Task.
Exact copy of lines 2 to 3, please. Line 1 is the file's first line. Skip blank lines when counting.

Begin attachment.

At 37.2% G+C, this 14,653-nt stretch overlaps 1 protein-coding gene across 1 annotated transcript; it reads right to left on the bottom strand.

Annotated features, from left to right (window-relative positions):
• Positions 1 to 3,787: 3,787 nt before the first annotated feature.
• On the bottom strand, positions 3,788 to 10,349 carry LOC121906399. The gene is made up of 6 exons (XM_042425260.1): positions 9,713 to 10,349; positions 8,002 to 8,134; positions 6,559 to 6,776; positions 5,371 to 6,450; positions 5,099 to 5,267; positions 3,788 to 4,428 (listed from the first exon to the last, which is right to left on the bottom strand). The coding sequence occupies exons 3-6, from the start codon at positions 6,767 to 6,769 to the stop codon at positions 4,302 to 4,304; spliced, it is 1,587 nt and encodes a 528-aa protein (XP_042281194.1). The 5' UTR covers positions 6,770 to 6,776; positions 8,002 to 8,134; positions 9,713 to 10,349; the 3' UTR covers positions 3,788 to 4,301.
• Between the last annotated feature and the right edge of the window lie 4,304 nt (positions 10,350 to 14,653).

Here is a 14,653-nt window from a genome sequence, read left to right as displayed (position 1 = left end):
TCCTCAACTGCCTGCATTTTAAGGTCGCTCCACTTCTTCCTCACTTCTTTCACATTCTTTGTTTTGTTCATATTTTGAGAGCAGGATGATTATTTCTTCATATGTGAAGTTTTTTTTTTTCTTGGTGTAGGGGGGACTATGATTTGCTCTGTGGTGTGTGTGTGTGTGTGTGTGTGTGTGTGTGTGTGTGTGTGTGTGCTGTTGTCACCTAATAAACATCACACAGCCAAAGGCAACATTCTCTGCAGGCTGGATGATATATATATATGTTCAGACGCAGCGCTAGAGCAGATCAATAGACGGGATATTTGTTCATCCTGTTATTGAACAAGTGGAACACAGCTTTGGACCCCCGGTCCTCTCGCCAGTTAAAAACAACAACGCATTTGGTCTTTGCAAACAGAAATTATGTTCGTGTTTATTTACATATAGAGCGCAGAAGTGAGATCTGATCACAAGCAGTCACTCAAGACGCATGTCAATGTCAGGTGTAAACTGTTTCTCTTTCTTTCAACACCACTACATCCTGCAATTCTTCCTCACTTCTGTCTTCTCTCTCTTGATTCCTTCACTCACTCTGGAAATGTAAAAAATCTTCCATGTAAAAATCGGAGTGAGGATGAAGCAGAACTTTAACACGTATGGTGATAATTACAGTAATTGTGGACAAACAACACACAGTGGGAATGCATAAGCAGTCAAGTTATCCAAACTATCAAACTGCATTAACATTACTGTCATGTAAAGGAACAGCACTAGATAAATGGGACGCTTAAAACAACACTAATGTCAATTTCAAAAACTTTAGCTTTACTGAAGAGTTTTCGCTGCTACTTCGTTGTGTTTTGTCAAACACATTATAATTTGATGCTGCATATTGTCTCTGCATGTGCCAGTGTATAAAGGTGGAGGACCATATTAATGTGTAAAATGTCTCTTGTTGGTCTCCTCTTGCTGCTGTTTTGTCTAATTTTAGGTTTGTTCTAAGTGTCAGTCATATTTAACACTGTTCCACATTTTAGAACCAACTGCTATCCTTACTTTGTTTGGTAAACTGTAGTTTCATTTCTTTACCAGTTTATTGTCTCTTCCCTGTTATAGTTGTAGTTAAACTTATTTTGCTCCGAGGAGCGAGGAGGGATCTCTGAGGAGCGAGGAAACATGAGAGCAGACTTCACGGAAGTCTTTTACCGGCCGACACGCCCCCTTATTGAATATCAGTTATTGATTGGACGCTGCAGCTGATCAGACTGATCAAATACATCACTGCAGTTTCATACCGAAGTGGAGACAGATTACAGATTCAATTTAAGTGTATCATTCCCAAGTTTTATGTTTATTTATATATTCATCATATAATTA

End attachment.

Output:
Annotated features, from left to right (window-relative positions):
• Positions 1 to 3,787: 3,787 nt before the first annotated feature.